In club news, members:
• heard there would be no meeting Friday, Aug. 29. The Tara Winery, located between Eustace and Athens, will be the scheduled program at the Friday, Sept. 5, meeting.
• heard Friday, Sept. 12, would be the kick-off date for “Make-A-Difference Day” planning this year.
• heard 800 dictionaries destined to be given to area schoolchildren should be in by Sept. 11 or so.


Monitor Photo/Kerry Yancey
Cedar Creek Lake Humane Society shelter manager
Krista McAnally speaks to Rotarians about the needs
of the Tool animal shelter Friday.

Kaufman County 4-H presents
annual awards

Monitor Staff Reports
KAUFMAN–The Kaufman County 4-H held its annual awards banquet recently.
Graduating member and council president Logan Moore recounted the many opportunities his involvement with 4-H has afforded him, including getting to meet President George W. Bush with other young people.
Other departing seniors also recounted some of the valuable lessons their 4-H experience had taught them including experiencing the results of their hard work and the importance good friends are to helping you meet your goals.
Extension agent Carrie Sharp conducted a moving officer installation ceremony, presenting each one with a unique gift to benefit them in fulfilling their office.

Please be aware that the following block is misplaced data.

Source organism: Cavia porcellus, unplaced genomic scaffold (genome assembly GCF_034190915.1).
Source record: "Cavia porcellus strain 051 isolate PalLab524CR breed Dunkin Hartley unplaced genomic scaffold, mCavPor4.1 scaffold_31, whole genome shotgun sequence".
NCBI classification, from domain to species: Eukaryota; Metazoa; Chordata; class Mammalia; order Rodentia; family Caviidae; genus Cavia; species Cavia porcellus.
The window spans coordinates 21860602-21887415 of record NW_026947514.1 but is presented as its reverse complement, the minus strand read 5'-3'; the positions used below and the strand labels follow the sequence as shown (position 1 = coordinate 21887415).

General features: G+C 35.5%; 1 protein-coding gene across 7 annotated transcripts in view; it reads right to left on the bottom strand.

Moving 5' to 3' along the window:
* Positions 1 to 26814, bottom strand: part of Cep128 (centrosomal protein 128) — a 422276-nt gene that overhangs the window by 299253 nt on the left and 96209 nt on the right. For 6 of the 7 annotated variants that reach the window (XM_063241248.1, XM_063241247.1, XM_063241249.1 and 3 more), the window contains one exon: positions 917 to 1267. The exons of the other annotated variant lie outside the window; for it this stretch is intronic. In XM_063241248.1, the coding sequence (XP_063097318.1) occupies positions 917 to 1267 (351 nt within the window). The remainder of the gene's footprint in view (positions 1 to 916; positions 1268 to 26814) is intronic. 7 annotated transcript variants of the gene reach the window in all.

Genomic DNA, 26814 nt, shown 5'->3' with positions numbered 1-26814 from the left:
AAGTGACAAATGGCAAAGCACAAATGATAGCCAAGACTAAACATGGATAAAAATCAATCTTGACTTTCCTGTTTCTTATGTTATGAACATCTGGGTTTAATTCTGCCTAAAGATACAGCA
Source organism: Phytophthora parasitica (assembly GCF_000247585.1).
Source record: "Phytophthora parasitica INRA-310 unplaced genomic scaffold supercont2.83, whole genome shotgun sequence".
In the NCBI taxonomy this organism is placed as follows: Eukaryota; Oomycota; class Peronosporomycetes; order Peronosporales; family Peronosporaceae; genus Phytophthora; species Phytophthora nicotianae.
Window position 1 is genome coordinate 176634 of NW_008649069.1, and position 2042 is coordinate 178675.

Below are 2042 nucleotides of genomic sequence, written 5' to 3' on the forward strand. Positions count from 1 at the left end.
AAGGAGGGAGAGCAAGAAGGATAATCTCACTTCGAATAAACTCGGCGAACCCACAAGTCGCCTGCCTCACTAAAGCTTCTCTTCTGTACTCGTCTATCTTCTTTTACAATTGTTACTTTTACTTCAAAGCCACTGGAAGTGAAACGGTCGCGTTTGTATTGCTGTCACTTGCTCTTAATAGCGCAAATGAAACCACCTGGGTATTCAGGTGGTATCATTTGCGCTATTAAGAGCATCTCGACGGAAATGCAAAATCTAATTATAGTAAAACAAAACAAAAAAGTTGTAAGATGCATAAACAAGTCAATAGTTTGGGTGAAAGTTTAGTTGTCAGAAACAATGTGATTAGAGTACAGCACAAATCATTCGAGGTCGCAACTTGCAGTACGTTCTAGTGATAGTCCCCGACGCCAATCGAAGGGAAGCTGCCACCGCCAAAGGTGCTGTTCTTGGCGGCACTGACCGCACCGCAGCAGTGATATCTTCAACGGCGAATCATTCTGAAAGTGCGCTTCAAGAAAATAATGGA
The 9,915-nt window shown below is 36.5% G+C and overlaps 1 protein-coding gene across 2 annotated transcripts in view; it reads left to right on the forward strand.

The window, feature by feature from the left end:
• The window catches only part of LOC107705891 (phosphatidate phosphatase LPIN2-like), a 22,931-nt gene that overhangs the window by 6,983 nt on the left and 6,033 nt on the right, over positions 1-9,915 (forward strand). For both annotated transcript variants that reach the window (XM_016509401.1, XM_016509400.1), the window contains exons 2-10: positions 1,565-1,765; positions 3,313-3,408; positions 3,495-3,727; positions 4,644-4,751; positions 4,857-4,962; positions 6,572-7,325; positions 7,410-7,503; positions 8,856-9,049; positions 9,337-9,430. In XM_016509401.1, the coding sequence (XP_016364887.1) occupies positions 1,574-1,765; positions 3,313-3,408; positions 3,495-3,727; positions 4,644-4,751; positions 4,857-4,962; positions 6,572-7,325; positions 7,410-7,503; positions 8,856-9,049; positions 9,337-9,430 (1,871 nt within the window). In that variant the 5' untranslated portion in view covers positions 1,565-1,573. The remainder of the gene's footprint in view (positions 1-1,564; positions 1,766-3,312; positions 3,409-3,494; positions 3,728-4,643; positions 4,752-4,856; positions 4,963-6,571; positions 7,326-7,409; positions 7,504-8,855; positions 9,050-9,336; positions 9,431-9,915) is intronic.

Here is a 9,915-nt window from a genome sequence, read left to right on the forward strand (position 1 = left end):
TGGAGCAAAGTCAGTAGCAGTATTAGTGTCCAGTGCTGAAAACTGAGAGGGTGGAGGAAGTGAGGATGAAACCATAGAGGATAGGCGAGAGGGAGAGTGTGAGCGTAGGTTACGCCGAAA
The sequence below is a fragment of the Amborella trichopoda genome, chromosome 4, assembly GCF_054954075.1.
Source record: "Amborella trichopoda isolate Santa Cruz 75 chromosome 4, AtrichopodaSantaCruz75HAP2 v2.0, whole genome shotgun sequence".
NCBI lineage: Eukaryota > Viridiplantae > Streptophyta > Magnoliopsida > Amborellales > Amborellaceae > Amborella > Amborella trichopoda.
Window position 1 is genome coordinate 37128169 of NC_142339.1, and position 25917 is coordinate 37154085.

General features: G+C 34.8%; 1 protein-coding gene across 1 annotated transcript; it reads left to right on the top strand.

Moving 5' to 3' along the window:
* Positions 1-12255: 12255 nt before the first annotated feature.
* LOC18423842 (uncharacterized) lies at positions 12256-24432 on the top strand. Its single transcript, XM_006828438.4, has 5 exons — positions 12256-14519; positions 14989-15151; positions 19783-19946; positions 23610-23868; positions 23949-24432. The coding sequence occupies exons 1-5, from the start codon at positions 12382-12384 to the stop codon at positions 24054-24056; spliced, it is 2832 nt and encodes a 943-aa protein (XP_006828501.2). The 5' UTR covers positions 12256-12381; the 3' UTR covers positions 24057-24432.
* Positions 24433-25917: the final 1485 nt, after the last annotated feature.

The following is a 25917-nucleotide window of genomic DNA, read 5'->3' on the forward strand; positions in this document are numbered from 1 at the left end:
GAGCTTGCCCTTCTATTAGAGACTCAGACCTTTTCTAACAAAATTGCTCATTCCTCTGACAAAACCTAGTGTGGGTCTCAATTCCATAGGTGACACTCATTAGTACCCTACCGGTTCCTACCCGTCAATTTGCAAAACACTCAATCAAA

Kaufman County 4-H Council officers for 2009 are Brianna Moore/president and district council representative; Catlyn Wold/vice president; Hannah Feller/secretary; Lynsey Culp/treasurer; Melissa Sleeper/reporter and Collin Corder/recreation.
Participants recognized those who make 4-H an enriching experience with the Most Supportive Parent award going to Pandora Feller of the Silver Spurs 4-H Horse Club.
Secondly, leaders were recognized for their efforts through the years. The longest serving member with 15 years was Earl Harris.
Those with 10 years of service as leaders honored were Leann Day and Shawna Holder of Kaufman.
Those honored for being with the organization for five years were Cheri Houghton/Crandall, Kim Pierrotti/Poetry and Gary Hawes/Crandall.
The Leader on the Town award went to Randy Woodford of Scurry.
The Friend of 4-H award was received by Cordell Farm and Ranch Store, Kaufman County Farm Bureau – Robert Dobb, agency manager and Metro Mechanical, Inc. with Gary and Debbie Hawes accepting.
4-H members recognized for completing projects this year were Katie Hale/Silver Spurs 4-H Horse Club for horse project; Mason St Clair/Forney Green Machine 4-H – science & technology; Marly St Clair/ Forney Green Machine 4-H - horse project; Clark Eastridge/Forney Green Machine 4-H – science & technology; Hannah Feller/ Silver Spurs 4-H Horse club – horse project; Sarah Murff/ Silver Spurs 4-H Horse club – horse project; Artia Romine/Forney Green Machine 4-H – science & technology; Nathan Stibbens/ Silver Spurs 4-H Horse club – horse project; Catlyn Wold/Silver Spurs 4-H Horse club – photography; Collin Corder/Scurry Rosser 4-H – leadership project; Zachery Busby/Hooves and Horns 4-H club – beef project; Hailey Hawes/ Hooves and Horns 4-H club – beef project; Justin Jenkins/Hooves and Horns 4-H club – beef project; Lynsey Culp/Silver Spurs 4-H Horse club – horse project.